Here’s how the full-frame EOS R8 measures up against the even smaller APS-C format EOS R100. (Image credit: Tom's Guide)

Put your eye to the viewfinder and first impressions can be a little disappointing. Many full-frame mirrorless cameras have a generously proportioned 0.5-inch electronic viewfinder, whereas the R8 has a relatively small 0.39-inch unit, more typical of crop-sensor mirrorless cameras. Even so, it has a high resolution of 3.36 million dots and delivers a highly-detailed display.

Around the back, the 3-inch touchscreen is a more regular size. Again, there’s no shortage of resolution, with 1.62 million dots across its surface. Better still, the touchscreen is fully articulated, so you can swing it out from the camera and use it at any angle. It’s great for shooting from ground level without getting down on your knees, for shooting over crowds with the camera high above your head, and even for shooting around corners. All in all, the vari-angle touchscreen is a major bonus for finding creative angles to shoot from, as well as for taking selfies and vlogging when you’re in front of the camera.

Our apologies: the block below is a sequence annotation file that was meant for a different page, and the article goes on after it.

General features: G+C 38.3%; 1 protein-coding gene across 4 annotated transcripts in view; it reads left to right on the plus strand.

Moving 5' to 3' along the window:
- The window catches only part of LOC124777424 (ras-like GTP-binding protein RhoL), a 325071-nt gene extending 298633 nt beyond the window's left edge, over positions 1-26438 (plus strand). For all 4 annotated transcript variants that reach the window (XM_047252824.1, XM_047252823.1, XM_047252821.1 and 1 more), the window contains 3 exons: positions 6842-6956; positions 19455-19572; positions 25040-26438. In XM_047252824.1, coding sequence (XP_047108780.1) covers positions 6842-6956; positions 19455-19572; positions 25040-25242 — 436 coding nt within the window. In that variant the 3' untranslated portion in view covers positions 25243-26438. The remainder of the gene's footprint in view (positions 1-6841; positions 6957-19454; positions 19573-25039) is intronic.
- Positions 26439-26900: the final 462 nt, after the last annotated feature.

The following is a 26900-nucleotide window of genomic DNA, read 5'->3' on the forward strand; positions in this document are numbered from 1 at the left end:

Like most but not all EOS R-System cameras, the R8 has a fully articulated vari-angle screen. (Image credit: Tom's Guide)

Weather-resistant flaps on the left hand side of the camera reveal a good array of connection ports. These include USB type-C, micro HDMI, stereo microphone mini jack, stereo headphones mini jack and a remote control socket. There’s also a new-generation, multi-function hot-shoe up on top, which enables the attachment of smart accessories like Canon’s DM-E1D stereo microphone and AD-P1 Smartphone Adaptor. For wireless connectivity, there’s Bluetooth 4.2 for connecting to smartphones and other Android/Apple devices, as well as Canon’s neat little BR-E1 Bluetooth wireless remote controller, which costs around $45/£40. Wi-Fi is also built in, with full compatibility for both 5GHz and 2.4GHz.

All of the connection ports are situated on the left hand side of the camera, beneath weather-resistant rubber flaps. (Image credit: Tom's Guide)